Apart from looking into Sino-Western relations, we can also explain China’s tendency to stay neutral by examining its relations with Russia. Given such unfriendly relations between China and the West, China has been seeking strategic and cooperative relations with Russia, which also faces Western suppression and desires to alter the Western-dominated international order. Russia has been an important asset to China because of its technological power, diplomatic ties, and its great discursive power in the international community brought by its high status in the United Nations (e.g. permanent seat and veto power in the United Nations Security Council). Therefore, China has been actively expanding its partnership with Russia. For instance, China has extended the Treaty of Good-Neighborliness and Friendly Cooperation and established a “no-limit” friendship. It hopes that building closer relations with Russia can provide China with more solid support in its rivalry with the West.

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Clearly, Russia’s invasion has violated Ukraine’s territorial integrity. Supporting Russia in the war could put China vulnerable to economic and diplomatic isolation, which could result in a further deterioration in its already poor relations with the West. Thus, China will not be willing to explicitly defend Putin’s invasion. Such reluctance can be demonstrated by China’s abstention in the United Nations General Assembly resolution condemning Russia’s invasion. 

However, betraying Russia and joining the international anti-Moscow chorus is not beneficial to China at all. A Sino-Soviet split will be equivalent to sacrificing China’s past efforts in strengthening its partnership with Moscow, whose full support is considered crucial to China in competing with the West, especially the United States. It will lose a powerful partner with great exposure in the international arena to help defend itself from Western suppression or distrust. Therefore, China is unlikely to become entirely anti-Russian in the military crisis simply to please the West, which has been hostile to China in recent years.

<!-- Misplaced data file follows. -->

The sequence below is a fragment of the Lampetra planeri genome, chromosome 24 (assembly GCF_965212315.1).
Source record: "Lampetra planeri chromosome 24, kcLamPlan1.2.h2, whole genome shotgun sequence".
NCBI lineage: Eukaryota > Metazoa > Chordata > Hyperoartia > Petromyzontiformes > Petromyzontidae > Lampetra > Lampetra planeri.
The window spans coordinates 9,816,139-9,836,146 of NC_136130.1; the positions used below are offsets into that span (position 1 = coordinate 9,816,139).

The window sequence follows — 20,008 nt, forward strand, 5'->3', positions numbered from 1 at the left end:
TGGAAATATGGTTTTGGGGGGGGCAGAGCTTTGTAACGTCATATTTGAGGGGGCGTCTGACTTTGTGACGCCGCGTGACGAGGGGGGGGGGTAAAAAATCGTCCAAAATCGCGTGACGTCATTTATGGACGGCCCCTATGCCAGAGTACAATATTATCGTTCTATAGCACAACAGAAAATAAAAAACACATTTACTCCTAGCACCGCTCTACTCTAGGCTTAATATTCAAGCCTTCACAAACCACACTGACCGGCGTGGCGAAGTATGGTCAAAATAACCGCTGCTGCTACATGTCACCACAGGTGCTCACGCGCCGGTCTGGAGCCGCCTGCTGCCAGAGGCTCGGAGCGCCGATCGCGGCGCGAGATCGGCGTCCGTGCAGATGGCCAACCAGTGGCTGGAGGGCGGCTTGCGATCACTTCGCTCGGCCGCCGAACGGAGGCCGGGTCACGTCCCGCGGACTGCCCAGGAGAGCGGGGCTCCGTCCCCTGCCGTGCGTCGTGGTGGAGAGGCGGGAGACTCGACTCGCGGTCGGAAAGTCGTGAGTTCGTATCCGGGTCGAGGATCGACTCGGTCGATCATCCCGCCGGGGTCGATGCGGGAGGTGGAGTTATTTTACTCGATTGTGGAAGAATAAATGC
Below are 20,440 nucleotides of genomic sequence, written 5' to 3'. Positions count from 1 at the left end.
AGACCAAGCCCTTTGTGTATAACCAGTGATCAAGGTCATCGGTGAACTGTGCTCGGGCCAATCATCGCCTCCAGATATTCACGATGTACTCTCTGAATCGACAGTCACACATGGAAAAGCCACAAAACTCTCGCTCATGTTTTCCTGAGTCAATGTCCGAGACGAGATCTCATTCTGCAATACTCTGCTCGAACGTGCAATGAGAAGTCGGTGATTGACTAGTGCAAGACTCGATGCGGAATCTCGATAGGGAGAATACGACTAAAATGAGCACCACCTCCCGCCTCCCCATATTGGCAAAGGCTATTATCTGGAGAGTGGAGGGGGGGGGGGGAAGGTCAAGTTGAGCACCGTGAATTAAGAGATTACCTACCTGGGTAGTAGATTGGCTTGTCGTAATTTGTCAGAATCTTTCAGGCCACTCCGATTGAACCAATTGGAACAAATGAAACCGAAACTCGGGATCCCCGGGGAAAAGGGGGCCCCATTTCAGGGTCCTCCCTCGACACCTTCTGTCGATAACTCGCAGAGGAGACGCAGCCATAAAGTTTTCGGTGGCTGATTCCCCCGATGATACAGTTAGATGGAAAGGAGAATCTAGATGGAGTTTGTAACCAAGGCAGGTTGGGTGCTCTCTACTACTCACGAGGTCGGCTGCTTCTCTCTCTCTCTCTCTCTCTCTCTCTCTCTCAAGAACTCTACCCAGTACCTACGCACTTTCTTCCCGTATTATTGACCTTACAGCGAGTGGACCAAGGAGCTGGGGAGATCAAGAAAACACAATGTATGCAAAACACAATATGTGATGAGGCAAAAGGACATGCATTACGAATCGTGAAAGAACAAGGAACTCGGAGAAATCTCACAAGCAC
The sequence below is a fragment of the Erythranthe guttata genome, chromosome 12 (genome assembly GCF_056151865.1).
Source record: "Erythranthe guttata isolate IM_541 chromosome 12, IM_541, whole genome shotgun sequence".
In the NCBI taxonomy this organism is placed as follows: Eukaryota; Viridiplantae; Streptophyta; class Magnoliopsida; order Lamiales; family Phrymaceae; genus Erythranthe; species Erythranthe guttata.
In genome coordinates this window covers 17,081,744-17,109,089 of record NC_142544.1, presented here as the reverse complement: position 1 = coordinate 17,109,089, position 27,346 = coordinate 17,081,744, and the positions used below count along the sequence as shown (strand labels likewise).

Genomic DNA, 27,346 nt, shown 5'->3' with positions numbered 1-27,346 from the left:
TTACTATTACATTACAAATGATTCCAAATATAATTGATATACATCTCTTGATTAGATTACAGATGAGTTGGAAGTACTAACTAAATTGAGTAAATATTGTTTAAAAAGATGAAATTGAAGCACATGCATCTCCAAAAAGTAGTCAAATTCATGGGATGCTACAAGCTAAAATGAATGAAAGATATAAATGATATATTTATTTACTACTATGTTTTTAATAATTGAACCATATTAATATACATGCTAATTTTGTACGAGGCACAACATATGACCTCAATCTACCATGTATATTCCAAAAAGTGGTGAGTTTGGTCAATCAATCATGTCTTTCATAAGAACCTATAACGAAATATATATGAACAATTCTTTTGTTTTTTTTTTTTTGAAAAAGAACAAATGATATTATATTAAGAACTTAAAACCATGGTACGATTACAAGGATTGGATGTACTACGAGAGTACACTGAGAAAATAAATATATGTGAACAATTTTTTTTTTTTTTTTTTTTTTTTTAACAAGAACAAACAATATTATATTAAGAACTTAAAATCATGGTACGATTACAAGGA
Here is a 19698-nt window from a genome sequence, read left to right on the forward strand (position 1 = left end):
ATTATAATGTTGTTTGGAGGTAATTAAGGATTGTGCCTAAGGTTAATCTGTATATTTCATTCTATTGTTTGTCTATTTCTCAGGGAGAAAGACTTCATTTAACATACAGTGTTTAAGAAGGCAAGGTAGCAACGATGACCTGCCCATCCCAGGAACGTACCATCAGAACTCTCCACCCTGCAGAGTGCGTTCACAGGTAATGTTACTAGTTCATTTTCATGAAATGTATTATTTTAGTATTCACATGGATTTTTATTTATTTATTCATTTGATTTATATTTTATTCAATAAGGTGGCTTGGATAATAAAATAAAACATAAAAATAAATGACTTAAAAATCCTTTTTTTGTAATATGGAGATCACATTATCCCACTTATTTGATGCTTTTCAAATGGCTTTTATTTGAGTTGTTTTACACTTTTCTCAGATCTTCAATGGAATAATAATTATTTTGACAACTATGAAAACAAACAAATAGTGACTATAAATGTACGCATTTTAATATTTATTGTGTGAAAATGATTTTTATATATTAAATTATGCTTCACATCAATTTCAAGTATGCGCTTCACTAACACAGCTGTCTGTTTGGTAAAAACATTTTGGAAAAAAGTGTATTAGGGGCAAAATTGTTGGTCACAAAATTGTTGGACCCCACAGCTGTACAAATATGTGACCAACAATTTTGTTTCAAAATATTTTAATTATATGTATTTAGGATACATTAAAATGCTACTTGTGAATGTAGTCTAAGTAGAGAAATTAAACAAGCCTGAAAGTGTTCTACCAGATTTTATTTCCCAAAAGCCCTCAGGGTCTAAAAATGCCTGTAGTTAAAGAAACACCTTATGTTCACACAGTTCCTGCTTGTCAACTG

Undeniably, China wants to avoid direct conflicts with the West, so the Beijing government is unlikely to bail the Moscow regime out despite their close partnership. However, given its distrust of the West, China is also not tempted to join the West’s anti-Russia alliance which allows the West to restore the West-led world order and suppress China’s important strategic partner. While the world has been divided into two sides, China is incentivised to stay cautiously neutral. Instead of sticking to either camp, China will strive to bring Russia and Ukraine to the negotiation table as well as to call for de-escalation of the military crisis, so as to avoid the day it has to decide between supporting a particular side from coming. 

Ho Ting (Bosco) Hung is a Research Assistant at the Department of Government of the London School of Economics and Political Science (LSE). He is a member of the International Team for the Study of Security Verona. Recently, he has presented at the Oxford Hong Kong Forum 2022 and he has written for International Policy Digest, Modern Diplomacy, The Geopolitics, and International Affairs Forum.